A mysterious allure into the past so enticing with a hint of eroticism.

    The book is fiction, but the mysterious box on which it is based is real. Every item inside it, described in the book in intimate detail and photographs, exists. We may never know the real story behind each of them, but the items themselves offer a peek, and it inspired a woman to catch that mystery, wonder, and inspiration in this lovely, movingly descriptive novel.

    What an exceptionally intriguing novel this has been, from start to finish. From the beginning I was fascinated by the objects found in the box. Such simple things yet they can tell so much of a life. Louise and her husband seem to float by each other daily as if not even connected. The true essence of their marriage drained away like a bottle of whisky is drained by an alcoholic street urchin. With such boredom in her marriage it does not surprise me when Louise turns into such a naughty wife later in the book.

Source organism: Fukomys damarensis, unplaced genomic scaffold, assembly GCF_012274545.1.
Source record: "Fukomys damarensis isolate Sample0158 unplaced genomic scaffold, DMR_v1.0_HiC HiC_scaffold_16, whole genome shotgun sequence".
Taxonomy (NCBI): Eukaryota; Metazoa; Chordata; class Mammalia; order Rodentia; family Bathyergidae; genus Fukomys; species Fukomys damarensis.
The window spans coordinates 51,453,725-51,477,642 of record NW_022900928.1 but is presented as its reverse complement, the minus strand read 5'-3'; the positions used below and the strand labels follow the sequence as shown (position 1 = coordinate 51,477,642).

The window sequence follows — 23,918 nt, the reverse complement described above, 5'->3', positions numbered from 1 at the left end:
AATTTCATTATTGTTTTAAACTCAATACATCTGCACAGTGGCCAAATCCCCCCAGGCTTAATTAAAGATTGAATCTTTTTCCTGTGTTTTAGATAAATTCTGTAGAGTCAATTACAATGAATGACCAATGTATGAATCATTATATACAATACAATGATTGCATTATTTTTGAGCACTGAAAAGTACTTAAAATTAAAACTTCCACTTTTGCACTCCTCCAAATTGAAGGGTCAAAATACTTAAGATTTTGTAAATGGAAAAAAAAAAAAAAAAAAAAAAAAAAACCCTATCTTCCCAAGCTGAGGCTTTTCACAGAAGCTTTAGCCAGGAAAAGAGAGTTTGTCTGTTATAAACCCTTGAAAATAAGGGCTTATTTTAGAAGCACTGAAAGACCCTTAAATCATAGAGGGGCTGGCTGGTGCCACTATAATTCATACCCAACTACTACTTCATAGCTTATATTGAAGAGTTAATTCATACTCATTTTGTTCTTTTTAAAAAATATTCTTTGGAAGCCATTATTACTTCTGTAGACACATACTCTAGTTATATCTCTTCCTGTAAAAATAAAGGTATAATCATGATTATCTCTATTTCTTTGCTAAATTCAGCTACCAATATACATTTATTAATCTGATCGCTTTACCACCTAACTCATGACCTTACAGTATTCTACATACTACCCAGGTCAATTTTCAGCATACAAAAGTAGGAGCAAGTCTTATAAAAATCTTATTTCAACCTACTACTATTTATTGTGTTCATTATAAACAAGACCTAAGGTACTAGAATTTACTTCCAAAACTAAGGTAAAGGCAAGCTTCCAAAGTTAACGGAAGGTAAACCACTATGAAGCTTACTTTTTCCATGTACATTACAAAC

The relationship of Louise and her cousin although strange was not something uncommon in the early 1900. However I could feel her father's rage and frustration at hearing such news. But did her father really feel this way? We shall never know. I found it rather odd when her piano student seemed to have lost her mind and proclaimed her love for Louise is such a weird way. My favorite part in this book was when Louise took off for the old farm to be alone. It struck me as something I would have done if I was her. 13, Rue Therese is at times sad and at others quite funny, mixed with a bit of sexual scandal and weirdness.